Ennis sporting goods retailer Shedhorn Sports saw a significant increase in their firearm sales this holiday season, following a national trend in gun sales in the wake of the Dec. 14 school shooting tragedy in Connecticut.
Shedhorn owner Rob Gallentine said business has always been good around Christmas time, but this year the gun department was four to five times busier than usual, all stemming from the sale of semi automatic rifles and pistols. The Monday following the Connecticut shooting, where an assailant killed 20 elementary school children and six adults using an AR-15 style assault rifle, Gallentine said the store was flooded with shoppers concerned about the headline news and future legislation that could affect the availability of these types of weapons. The retailer sold out of more than 150 AR-style firearms they had in stock in a matter of four days, a scenario that Gallentine described as “insanity.”
“Customer service wasn’t as good as I would like to see it, but we were just slammed,” he said.
The rush to purchase AR-style weapons while they are available comes from the belief that gun control will be a priority issue this legislative session. This includes the potential for a ban on assault-style weapons, similar to legislation passed in 1994, as well as support for more strict gun control laws from President Barack Obama. While the selection of ARs may have disappeared from the racks at Shedhorn Sports, Gallentine is busier than ever placing special orders and estimates that changes in gun laws will play out slower than people think.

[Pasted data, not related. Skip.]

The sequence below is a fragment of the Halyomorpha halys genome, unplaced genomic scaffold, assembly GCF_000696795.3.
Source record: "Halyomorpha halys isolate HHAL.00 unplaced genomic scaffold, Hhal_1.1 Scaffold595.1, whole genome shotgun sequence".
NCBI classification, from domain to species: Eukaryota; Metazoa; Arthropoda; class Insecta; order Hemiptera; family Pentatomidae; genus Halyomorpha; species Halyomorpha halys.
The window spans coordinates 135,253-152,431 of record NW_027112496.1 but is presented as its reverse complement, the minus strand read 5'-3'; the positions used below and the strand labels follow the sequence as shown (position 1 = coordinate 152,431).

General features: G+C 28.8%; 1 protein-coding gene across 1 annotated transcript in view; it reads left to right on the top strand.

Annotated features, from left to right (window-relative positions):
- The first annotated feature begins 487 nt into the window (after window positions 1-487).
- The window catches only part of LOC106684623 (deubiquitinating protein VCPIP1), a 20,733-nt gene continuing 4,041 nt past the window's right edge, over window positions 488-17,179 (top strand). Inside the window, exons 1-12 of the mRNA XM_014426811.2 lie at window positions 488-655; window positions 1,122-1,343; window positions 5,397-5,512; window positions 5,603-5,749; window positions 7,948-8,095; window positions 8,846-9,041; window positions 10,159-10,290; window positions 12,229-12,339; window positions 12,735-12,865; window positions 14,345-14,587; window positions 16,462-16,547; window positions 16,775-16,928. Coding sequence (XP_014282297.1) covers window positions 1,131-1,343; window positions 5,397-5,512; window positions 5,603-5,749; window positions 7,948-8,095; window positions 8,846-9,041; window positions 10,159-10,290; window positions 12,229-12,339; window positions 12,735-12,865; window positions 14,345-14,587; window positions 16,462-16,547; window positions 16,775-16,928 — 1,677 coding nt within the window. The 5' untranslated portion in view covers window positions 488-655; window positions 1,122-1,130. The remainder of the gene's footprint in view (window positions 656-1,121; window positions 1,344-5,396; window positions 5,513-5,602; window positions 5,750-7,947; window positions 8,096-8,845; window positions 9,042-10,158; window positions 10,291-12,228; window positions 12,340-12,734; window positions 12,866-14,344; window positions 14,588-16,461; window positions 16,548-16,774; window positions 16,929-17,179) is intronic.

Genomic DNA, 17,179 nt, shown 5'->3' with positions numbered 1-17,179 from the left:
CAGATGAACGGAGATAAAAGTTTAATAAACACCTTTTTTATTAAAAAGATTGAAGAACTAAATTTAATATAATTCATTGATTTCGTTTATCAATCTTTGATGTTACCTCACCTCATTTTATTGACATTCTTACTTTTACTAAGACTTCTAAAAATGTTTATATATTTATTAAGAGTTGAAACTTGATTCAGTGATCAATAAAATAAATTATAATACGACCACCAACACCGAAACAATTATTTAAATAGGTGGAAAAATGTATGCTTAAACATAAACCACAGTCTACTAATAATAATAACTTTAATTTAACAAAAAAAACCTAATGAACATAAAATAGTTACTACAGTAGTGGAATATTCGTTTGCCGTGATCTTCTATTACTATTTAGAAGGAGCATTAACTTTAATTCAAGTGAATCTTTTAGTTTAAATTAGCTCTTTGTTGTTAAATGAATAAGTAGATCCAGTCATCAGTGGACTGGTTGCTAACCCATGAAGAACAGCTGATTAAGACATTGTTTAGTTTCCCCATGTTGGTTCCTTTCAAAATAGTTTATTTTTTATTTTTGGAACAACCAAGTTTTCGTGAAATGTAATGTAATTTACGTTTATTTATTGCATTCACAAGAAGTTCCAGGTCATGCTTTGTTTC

“All the manufactures – Colt, Bushmaster, DPMS, Armalite – are working overtime and they’re building as many magazines and assault rifles as they can,” said Gallentine. “So they’re probably shipping as many as they did three months ago and the wholesalers are getting as many as they did three months ago. That means that I’ll get as many as I did three months ago. It’s just that the rush sucked them off the shelf, created a demand and there is a lot of scalping going on out there.”
Last week Shedhorn received four Colt ARs that wholesale for $1,050 apiece. Gallentine said the negotiated price with the wholesaler was $1,220 per gun, but when the shipment arrived the invoice was for $1,395 each. Having quoted the customer a price of $1,450 for the weapon, Gallentine barely made a profit on the sale.
“I think there are enough people calling daily who want one, that the only way I’ll get restocked on assault rifles is if they put legislation out that really doesn’t affect much, and people relax,” said Gallentine.
“If they are pushing legislation that bans the whole box magazine type semi automatic rifle, which they could, then I never will see one hit the shelf because as long as they’re legal to sell and legal to ship in here, none will hit the shelf,” he continued. “They’ll all go to people.”
One area of gun control that Gallentine predicts will soon change is the availability of assault weapons at regional gun shows, where some vendors may not have the federal firearms license that enables them to legally engage in the manufacture and sale of guns and ammunition.
“You come in here and you go through the background check. Everything’s legal, I know that you’re stable or you were when you came in today,” he explained. “Well, you go to a gun show and you can buy it from an individual that doesn’t have a FFL, and you can walk out the door and he doesn’t even care what your name is.”
Shedhorn has also seen a spike in ammunition sales, and AR magazines are limited to a half dozen sitting in a plastic bin on the counter. The store sold out of their back stock of surplus metal AR magazines, an inferior product when compared with the preferred polymer mags that the store sold for roughly $18 each and now sell online for $100.
“Availability is nasty,” said Gallentine. “There won’t be an assault rifle hitting my shelf for a long time.”